Whom I liked less, sadly, is Monique Grant, our current-day journalist who is tasked to write Evelyn’s biography. She never materialises fully in the book: While Evelyn is rightly in the spotlight but Monique remains a bit like an unfinished draft: Yes, her story is told and finished but as a person she remains mostly in the shadows. Unlike Evelyn, she’s denied the opportunity to really become a person.

Also, like some other of my fellow reviewers, I felt this book lacked a bit of depth: It was a truly good read but while showing but not exploring violence inside a marriage, while showing true love but also leaving unexplored the deeper reasons why Evelyn is hesitant to come out, “The Seven Husbands of Evelyn Hugo” sadly fails at making a true “impact”.

At times, I felt like this book has come too late – the social battles that were necessary and instrumental in allowing for public queer relationships have been fought and, thankfully, mostly won.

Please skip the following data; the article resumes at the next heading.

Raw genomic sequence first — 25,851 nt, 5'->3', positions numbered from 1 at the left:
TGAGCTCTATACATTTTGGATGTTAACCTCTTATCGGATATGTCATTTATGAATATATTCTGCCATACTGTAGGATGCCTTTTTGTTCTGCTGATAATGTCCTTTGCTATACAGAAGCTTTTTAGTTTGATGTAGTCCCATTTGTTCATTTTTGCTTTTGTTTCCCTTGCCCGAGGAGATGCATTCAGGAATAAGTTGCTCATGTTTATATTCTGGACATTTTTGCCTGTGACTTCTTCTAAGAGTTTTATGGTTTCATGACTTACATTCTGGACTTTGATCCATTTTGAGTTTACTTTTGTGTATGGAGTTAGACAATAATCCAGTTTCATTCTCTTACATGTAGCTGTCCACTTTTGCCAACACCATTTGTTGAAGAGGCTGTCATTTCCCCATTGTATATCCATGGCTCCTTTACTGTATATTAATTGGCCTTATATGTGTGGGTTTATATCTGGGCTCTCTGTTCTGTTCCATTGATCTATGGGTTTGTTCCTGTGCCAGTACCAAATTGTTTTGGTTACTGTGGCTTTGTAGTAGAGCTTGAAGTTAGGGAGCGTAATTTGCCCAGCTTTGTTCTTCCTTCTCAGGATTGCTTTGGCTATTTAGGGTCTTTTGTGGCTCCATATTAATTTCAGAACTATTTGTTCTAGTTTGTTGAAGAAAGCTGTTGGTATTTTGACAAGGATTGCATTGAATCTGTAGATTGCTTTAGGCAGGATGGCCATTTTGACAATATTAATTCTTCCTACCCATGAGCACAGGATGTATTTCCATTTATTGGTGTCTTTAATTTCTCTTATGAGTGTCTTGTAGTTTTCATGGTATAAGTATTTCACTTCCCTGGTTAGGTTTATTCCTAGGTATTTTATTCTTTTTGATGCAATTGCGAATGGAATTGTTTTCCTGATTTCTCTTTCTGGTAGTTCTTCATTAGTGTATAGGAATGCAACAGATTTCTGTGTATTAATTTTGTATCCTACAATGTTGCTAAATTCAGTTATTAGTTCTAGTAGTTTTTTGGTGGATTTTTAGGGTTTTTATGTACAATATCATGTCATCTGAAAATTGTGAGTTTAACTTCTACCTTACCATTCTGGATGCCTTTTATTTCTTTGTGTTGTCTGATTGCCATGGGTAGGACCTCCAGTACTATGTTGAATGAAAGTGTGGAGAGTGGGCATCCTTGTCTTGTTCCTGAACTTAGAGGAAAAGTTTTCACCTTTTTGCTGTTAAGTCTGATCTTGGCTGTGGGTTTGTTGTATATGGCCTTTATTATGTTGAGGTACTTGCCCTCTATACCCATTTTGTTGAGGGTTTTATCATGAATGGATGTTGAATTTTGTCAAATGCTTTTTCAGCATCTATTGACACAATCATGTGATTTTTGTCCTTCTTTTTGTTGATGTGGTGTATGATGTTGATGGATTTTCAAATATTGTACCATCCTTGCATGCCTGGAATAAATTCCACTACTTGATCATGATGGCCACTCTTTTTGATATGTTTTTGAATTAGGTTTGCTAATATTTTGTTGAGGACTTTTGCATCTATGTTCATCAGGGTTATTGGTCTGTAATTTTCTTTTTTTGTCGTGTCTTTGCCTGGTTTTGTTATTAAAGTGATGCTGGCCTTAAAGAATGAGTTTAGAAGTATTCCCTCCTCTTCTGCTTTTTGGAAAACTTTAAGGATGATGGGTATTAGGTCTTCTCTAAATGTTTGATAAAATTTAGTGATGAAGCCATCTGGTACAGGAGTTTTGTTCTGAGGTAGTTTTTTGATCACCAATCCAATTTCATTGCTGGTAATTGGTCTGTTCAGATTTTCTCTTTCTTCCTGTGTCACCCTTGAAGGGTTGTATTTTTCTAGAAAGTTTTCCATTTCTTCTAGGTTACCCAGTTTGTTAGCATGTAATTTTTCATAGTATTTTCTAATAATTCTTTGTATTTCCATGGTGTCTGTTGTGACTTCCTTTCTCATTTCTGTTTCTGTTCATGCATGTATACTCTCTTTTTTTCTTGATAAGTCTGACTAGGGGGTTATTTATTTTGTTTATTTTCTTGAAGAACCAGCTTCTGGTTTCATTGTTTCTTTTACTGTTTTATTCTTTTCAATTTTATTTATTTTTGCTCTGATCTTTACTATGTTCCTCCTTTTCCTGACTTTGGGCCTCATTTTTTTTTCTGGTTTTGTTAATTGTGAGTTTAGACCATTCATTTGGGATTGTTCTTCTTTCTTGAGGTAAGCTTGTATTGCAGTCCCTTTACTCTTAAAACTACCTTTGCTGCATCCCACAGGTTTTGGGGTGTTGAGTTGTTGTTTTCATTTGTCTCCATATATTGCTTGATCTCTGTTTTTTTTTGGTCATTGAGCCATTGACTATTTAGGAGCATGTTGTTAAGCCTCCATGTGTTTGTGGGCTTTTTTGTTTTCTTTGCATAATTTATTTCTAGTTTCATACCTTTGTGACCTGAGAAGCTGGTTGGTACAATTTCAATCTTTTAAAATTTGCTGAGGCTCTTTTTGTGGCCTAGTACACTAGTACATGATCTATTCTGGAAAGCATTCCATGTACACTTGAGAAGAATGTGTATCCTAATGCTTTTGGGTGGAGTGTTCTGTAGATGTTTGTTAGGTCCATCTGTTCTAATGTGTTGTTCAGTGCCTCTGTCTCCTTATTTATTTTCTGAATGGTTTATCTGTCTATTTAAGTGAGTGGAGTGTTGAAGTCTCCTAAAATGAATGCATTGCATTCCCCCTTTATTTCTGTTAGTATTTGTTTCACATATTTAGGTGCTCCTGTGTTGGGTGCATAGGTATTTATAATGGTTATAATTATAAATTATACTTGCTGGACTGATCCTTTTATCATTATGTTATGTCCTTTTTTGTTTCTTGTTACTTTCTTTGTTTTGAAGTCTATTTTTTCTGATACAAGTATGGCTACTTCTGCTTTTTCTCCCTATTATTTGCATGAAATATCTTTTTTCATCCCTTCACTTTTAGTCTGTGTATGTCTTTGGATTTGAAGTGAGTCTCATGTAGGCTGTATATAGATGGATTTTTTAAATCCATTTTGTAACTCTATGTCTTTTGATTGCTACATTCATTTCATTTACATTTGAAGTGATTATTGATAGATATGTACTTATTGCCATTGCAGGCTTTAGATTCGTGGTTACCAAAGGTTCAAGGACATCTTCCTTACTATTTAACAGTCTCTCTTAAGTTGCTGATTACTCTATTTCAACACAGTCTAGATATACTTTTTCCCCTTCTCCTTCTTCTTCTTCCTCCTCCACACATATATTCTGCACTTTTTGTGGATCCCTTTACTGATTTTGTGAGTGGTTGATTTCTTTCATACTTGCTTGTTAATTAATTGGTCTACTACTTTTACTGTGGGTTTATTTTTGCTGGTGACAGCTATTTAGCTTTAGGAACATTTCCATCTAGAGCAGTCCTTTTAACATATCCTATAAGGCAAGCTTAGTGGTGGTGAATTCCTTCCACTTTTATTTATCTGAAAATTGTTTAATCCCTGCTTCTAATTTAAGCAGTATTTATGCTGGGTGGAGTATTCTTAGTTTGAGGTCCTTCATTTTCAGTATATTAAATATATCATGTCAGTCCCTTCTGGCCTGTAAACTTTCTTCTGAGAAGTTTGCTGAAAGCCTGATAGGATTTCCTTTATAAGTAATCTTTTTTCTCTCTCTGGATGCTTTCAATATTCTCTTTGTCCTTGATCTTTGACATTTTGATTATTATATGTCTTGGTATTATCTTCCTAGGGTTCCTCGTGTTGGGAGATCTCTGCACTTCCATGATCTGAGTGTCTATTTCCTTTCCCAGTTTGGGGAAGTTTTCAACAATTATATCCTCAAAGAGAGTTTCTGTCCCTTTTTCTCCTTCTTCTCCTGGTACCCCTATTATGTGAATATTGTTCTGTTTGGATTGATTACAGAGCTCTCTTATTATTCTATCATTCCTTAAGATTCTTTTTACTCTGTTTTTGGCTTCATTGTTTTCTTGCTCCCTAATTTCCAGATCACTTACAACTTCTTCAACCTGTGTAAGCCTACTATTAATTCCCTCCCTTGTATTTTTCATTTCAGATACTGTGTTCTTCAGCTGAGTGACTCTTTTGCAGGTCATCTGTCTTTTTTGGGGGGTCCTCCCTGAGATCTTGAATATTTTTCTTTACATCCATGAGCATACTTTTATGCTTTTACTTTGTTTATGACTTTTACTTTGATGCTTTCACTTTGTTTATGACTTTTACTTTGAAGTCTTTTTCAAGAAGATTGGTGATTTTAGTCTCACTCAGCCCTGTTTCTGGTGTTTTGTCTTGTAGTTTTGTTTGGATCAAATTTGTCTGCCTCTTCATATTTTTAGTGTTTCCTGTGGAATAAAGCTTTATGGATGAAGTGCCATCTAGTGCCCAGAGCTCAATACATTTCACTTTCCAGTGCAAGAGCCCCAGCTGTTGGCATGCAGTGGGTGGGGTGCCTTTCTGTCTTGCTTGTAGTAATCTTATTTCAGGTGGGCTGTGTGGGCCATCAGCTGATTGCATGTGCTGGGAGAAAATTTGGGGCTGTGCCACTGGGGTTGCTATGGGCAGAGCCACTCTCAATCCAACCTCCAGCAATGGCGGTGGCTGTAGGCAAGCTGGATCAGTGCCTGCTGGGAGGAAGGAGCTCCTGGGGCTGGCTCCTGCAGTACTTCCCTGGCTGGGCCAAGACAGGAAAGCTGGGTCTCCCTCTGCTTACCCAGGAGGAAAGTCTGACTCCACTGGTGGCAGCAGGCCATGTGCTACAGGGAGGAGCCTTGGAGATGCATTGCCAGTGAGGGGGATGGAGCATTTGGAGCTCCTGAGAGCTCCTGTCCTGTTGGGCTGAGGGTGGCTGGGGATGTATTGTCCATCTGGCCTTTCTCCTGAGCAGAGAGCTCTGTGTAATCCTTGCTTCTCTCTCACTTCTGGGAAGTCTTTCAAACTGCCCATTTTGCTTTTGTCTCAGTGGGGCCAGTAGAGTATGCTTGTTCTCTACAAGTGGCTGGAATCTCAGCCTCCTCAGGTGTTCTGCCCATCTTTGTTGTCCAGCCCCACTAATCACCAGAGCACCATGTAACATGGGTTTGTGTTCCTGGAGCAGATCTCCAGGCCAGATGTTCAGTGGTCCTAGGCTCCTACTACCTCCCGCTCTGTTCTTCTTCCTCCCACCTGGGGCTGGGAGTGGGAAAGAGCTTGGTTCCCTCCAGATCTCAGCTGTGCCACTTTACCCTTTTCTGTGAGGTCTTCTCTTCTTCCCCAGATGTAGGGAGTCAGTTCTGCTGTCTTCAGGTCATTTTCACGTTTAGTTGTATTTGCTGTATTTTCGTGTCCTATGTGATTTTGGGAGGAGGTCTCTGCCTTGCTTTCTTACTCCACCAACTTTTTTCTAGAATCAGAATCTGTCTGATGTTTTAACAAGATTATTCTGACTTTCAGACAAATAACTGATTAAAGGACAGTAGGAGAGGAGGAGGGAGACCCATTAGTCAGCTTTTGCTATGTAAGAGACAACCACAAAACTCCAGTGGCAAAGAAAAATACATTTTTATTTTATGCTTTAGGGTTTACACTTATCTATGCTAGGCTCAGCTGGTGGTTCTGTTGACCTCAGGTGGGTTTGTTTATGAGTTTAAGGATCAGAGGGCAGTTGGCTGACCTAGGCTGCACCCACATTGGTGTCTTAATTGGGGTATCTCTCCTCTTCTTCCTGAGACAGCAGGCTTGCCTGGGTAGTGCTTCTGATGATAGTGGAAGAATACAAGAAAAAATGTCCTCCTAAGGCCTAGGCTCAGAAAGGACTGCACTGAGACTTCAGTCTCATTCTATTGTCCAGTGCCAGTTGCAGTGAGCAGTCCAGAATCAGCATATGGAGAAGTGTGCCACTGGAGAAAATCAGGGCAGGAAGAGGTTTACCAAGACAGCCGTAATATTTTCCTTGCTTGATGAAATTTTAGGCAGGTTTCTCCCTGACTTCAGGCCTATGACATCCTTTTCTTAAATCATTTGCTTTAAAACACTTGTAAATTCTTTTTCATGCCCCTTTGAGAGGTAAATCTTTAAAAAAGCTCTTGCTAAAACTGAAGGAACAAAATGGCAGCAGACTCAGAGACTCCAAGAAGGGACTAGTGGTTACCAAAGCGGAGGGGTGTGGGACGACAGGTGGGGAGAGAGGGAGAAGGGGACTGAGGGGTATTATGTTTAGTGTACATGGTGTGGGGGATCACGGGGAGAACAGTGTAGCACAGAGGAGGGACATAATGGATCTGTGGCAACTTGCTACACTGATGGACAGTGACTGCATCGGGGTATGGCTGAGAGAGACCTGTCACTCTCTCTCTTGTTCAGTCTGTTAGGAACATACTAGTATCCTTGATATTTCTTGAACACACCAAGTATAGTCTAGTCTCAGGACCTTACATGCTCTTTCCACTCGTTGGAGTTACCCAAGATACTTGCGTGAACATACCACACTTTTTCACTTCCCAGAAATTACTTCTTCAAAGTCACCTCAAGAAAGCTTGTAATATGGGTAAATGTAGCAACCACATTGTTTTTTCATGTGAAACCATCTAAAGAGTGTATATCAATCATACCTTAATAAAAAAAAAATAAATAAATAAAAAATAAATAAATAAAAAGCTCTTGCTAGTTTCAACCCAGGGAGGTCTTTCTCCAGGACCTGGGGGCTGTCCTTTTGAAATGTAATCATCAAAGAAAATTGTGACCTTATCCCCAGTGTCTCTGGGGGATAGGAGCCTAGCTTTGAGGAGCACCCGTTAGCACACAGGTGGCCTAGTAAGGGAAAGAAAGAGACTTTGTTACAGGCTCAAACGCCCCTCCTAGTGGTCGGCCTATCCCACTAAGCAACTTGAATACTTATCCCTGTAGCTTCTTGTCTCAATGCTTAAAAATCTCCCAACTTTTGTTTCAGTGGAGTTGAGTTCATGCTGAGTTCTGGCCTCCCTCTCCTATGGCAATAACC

What remains to be achieved is total, utter, complete equality and this book, sadly, does not truly further that cause. It rehashes what most of us have long known but it doesn’t pose any new questions.
While being very entertaining, it satisfies my need for really good entertainment but unlike some other books, it doesn’t challenge my perceptions.

I guess I have my answer: Four of of five stars.




Ceterum censeo Putin esse delendam



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by Wulf at March 04, 2022 03:53 PM

February 25, 2022

Wulf C. Krueger

Favours (Alex Verus #6.1), by Benedict Jacka

Favours by Benedict Jacka

My rating: 4 of 5 stars


This is a short story told from Sonder’s perspective, primarily featuring him and Caldera. Alex is only mentioned in passing.
Nevertheless, this short story definitely makes you feel right at home back in the Verus universe.

I never really liked either Sonder or Caldera and both their behaviours here just firmly cement this antipathy. Sonder is opportunistic and primarily worries about his future, whereas Caldera takes out her frustration on both Sonder and Anne whom the former pressures into service.

Knowing the events in ”Risen” I was able to mentally lean back and enjoy the show.

Four out of five stars for a surprisingly good story.





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by Wulf at February 25, 2022 10:24 PM